100% renewable targets will require power storage to manage flows on the net
Electrolysers utilise these intermittent power flows to produce H2 gas from water
H2 gas can be stored in large quantities underground and transported via existing gas pipelines
H2 vehicles recharge faster and are more durable than battery powered transport
Growing H2 demand in industrial processes will reduce costs and increase supply

Mercedes-Benz India managing director and chief executive Roland Folger is urging the Indian government to rethink its push to make the entire automotive industry electric by 2030. The Indian automotive industry was taken by surprised last year when the Narendra Modi run government announced its goal. The Economic Times has reported that there has been criticism from many automotive companies and related industries that this plan has not been thought out and is not economically or technologically feasible.

Siam has hinted that it will not make the switch to electrification, especially not all-electric. Maruti Suzuki stated that it was surveying the market to determine the viability of electric vehicles. Mercedes was the most vocal in its opposition, with Folger stating that “by 2040, the whole world will be driving home hydrogen cars. To me, the whole plan to go electric nationwide looks like a rushed with idea.” Mercedes is most concerned about the lack of infrastructure and the fact that with “the current coal-based power generation model, this would be more polluting as demand for electricity will jump manifold.”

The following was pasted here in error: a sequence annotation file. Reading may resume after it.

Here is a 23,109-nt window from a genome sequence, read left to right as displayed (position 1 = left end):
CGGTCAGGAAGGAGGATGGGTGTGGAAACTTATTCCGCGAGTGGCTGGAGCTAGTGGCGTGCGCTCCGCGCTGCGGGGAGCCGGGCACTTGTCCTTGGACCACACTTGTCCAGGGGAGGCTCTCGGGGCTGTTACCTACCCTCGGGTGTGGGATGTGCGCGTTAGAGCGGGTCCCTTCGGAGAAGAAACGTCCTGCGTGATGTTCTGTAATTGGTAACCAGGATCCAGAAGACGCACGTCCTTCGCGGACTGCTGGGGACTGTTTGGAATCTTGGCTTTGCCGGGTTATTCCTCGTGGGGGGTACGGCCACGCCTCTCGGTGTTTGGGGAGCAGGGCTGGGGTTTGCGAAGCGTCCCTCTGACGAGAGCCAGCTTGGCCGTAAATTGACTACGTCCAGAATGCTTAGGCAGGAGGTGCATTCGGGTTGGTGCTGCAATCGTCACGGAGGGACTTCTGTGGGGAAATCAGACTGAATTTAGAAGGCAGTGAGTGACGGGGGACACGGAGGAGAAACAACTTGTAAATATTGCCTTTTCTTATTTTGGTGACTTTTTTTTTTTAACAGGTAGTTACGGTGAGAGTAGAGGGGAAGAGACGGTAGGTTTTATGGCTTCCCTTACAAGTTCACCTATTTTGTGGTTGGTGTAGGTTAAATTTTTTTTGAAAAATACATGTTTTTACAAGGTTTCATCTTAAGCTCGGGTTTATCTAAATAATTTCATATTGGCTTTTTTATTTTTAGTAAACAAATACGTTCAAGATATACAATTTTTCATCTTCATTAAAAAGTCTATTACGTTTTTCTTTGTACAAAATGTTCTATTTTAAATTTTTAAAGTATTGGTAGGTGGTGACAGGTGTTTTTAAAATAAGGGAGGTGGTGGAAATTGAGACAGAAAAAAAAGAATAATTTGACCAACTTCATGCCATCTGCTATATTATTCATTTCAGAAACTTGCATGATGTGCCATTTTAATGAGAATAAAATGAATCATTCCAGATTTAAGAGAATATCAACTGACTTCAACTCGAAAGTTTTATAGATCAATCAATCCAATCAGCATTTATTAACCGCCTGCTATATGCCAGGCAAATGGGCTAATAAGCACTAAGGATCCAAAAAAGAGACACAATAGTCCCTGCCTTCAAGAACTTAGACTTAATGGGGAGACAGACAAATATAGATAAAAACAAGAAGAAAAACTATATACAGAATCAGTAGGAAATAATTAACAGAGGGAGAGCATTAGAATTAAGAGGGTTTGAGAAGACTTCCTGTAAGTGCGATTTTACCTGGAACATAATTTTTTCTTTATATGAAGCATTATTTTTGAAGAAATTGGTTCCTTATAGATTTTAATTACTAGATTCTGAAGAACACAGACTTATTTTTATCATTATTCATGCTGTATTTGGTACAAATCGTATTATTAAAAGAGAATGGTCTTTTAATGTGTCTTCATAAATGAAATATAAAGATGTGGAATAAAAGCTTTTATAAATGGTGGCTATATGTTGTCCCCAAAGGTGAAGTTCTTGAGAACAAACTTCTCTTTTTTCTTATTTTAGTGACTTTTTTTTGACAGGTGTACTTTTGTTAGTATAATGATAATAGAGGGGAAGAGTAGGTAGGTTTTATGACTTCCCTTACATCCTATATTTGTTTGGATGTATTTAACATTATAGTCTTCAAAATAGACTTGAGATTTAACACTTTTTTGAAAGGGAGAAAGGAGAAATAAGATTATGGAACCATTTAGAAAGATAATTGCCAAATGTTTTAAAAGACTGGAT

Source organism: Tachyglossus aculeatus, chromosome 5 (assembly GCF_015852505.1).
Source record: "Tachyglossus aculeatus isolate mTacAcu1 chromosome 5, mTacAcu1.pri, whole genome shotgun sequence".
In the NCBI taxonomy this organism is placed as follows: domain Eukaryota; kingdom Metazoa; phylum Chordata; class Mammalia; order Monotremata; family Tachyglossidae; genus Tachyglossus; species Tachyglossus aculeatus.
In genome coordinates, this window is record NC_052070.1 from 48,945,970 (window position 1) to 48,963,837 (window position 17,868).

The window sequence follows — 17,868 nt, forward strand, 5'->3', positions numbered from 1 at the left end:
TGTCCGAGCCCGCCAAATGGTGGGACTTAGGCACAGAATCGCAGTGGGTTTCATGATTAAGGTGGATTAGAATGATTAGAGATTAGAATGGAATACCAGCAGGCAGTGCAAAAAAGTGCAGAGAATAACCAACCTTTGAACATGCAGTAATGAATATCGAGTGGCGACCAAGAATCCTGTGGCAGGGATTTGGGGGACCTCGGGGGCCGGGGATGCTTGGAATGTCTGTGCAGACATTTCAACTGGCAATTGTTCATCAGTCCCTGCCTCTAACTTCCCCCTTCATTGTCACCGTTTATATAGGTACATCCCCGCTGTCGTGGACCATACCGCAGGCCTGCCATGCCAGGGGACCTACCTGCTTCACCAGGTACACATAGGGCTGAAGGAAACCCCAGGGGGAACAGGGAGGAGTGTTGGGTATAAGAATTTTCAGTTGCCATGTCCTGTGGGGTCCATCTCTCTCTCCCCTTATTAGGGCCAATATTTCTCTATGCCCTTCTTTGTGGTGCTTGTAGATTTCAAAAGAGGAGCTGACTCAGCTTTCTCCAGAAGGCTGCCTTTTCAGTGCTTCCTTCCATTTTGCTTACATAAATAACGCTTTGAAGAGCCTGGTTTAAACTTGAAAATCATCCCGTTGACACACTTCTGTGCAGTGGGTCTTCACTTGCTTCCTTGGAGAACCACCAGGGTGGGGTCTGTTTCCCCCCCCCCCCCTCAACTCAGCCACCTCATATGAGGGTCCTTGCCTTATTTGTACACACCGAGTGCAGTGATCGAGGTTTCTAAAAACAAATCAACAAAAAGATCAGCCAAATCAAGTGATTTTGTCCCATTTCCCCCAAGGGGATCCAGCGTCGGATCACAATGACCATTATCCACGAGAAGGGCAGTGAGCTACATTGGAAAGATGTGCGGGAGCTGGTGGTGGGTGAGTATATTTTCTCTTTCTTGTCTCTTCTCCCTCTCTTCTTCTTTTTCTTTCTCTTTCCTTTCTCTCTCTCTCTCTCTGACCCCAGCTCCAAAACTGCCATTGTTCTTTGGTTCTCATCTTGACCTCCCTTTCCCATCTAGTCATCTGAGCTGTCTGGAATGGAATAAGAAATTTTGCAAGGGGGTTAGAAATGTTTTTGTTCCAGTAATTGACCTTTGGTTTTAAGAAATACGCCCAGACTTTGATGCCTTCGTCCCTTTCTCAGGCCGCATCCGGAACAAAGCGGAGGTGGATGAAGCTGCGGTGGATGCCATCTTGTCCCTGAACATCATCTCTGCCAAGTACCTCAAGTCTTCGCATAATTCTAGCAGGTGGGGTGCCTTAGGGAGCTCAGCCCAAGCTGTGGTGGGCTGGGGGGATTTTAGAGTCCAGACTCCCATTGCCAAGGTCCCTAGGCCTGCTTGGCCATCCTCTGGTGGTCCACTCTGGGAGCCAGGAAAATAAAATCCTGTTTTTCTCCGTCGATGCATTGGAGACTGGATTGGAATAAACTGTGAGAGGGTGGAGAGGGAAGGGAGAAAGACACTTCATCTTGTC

Folger also questioned what would happen to the investments that many auto manufacturers had made into other technologies, such as hydrogen. He stated that “Our planners should know that over the next two decades or so the whole world will be driving hydrogen cars and not electric cars.”